2024 Investment Outlook

Capitalizing on today’s market opportunities to meet your financial goals.

Key takeaways

  • U.S. Treasury yields have trended higher in 2024.

  • Yields on the benchmark 10-year U.S. Treasury started the year below 4%, but in early April moved above 4.5%.

  • Bonds in the current environment appear to offer investors more attractive long-term opportunities.

With the timing of anticipated Federal Reserve (Fed) interest rate cuts in question, bond yields trended higher – within a modest range – for much of the year. In early April, yields on the benchmark 10-year U.S. Treasury note jumped up, moving 0.2% higher in a single day.

“Economic growth remains solid, which might indicate interest rates need to remain elevated for some time,” says Rob Haworth, senior investment strategy director for U.S. Bank Wealth Management. “The most recent data indicates inflation may linger higher for longer, and we’re also seeing foreign buyers stepping back from the U.S. market. Both factors contribute to keeping bond yields higher as well.”

The yield on the 10-year U.S. Treasury started the year at 3.88%, but moved to 4.55% in early April.1 The latest jump occurred in the wake of a government report showing that inflation, for the 12-month period ending in March 2024, rose to 3.5%, its highest level since September 2023.2 After topping out at 4.98% in October 2023, 10-year Treasury yields dropped below 4%, but have trended higher over the course of 2024, with modest up-and-down-movements.1

Graph depicts 10-year Treasury yields in 2024 through March 1, 2024.
Source: U.S. Bank Asset Management Group, Bloomberg as of April 10, 2024.

The bond market in 2024 continues to exhibit topsy-turvy dynamics, with yields on short-term bonds exceeding those of longer-term bonds. For example, as of April 10, 2024, 3-month Treasury bills yielded 5.45% and 2-year Treasury yields were 4.97%, compared to the 4.55% yield on the 10-year Treasury.1 The Fed is keeping the door open to potential federal funds target rate cuts later in the year, but the latest inflation data may push the timeline for the start of Fed rate cuts further out.

The current bond yield environment emerged after the Fed began raising the short-term interest rate it controls – the federal funds rate – in early 2022. Between March 2022 and July 2023, the Fed raised rates eleven times, from near 0% to an upper range of 5.50%. Since then, the Fed has held the line on further rate hikes and indicated that it will eventually begin cutting rates in 2024, reversing its previous policy.

“If the Fed cuts short-term interest rates, yields on shorter-term debt issues are likely to decline,” says Haworth. “The current upward movement we’ve seen in bond yields reflects markets getting well ahead of expectations for 2024 Fed rate cuts,” says Haworth. At recent meetings of the policy-making Federal Open Market Committee (FOMC), the indication was that three cuts would occur in 2024. “The markets, however, appeared to anticipate many more 2024 rate cuts, and long-term bond yields began to drop in late 2023 as a result.” says Haworth. “Now the reality set in that the Fed is maintaining higher rates for longer than the markets initially anticipated.” That resulted in the recent upward movement in bond yields.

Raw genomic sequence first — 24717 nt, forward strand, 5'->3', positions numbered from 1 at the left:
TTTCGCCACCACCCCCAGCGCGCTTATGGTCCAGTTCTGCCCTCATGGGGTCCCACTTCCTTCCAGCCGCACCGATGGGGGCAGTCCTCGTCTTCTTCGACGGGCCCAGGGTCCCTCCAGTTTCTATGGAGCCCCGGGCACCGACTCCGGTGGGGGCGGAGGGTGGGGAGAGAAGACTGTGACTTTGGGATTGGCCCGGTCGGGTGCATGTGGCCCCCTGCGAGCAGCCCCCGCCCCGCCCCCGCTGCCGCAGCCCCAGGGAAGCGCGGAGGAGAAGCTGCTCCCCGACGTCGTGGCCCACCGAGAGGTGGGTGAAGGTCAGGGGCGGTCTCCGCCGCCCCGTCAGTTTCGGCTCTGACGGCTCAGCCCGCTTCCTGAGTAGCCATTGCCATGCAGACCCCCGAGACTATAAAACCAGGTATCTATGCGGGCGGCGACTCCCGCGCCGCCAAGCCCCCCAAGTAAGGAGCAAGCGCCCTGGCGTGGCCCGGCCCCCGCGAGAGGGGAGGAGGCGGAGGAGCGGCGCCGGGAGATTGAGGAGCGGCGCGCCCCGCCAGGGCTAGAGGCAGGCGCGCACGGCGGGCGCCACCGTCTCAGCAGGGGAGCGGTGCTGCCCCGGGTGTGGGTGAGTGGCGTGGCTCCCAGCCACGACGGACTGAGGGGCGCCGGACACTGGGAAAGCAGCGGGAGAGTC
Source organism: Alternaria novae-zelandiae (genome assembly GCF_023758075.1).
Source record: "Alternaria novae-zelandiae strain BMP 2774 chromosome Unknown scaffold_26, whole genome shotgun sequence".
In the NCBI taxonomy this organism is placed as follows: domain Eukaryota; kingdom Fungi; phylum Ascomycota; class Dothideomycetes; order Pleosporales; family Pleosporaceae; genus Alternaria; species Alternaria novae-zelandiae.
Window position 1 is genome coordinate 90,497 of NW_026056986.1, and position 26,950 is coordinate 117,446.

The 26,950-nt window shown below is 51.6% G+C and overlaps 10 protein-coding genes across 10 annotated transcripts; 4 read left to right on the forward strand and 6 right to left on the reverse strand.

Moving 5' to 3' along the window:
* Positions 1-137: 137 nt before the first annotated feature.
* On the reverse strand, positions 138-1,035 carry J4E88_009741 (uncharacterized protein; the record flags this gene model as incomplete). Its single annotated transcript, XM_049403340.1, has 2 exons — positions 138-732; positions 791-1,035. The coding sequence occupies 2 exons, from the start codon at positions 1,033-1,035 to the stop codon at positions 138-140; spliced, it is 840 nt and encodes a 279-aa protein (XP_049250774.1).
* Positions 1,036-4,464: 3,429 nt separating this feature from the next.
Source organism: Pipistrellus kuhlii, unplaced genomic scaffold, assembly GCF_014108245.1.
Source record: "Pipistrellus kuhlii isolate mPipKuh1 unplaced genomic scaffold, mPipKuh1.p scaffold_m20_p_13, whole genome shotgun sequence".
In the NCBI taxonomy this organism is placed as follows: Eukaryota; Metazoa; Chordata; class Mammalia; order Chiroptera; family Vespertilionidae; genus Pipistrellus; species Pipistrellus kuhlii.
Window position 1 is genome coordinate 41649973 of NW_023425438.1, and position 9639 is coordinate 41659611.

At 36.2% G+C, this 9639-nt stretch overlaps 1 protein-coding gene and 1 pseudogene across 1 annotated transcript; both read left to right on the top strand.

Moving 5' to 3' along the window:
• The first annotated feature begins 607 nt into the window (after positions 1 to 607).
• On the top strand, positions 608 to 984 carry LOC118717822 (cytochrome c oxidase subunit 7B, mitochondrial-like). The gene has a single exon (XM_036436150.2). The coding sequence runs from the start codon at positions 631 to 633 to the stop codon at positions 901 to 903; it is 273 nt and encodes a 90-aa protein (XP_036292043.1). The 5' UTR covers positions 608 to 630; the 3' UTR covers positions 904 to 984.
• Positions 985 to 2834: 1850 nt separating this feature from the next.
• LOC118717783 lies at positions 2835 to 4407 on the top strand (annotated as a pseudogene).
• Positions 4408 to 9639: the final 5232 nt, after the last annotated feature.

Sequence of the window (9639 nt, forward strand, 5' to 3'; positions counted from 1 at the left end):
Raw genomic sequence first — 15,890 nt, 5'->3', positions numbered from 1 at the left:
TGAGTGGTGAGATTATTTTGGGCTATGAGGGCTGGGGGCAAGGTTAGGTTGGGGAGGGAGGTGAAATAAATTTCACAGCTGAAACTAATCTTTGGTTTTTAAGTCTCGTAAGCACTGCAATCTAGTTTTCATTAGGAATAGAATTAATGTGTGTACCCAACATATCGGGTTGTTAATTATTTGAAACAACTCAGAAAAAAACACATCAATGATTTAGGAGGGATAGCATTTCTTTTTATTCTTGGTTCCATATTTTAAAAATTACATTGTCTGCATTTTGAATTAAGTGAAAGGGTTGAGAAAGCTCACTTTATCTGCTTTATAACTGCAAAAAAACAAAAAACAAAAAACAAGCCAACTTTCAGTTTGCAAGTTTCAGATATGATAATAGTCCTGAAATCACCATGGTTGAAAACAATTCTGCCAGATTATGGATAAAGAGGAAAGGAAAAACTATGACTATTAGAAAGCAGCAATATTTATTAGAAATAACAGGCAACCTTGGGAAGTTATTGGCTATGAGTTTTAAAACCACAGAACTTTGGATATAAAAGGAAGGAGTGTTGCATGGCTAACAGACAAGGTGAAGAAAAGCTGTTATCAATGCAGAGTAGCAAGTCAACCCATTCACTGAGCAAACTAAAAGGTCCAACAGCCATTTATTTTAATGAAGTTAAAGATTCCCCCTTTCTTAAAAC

What should investors expect from the bond market for the remainder of the year and what does that say about how to incorporate or adjust strategies for fixed-income investors?


Changing bond market

Despite the recent decline in bond yields, they remain significantly higher than was the case at the start of 2022. “Three key factors drove the jump in bond yields,” says Bill Merz, head of capital markets research at U.S. Bank Wealth Management. “First is the Fed’s policy response to inflation. Second is the strength of the U.S. economy. Finally, there is an increasing supply of U.S. Treasury securities coming to the market.”

“Money sitting in cash loses purchasing power every day that inflation rates stay above zero. Investors with a low tolerance for risk can offset the impact of inflation on their purchasing power, and in the current environment, grow their purchasing power, by owning bonds with a range of maturities,” says Bill Merz, head of capital markets research at U.S. Bank Wealth Management.

“New Treasury bond issuance is growing due to a combination of federal government deficit spending that must be funded and the higher interest costs associated with today’s elevated interest rates,” says Merz. At the same time issuance is up, the Fed, as part of its monetary tightening policy, began allowing its large portfolio of U.S. Treasuries and agency mortgage-backed securities to mature. “That means other investors need to absorb the growing Treasury supply,” says Merz.

Haworth believes the Fed may need to reconsider its policy of reducing its balance sheet of Treasury debt given the federal government’s need to expand Treasury issuance to cover budget shortfalls and other funding priorities. “It may need to hit the brakes on its balance sheet reduction at some point in the future,” says Haworth.


Inverted yield curve persists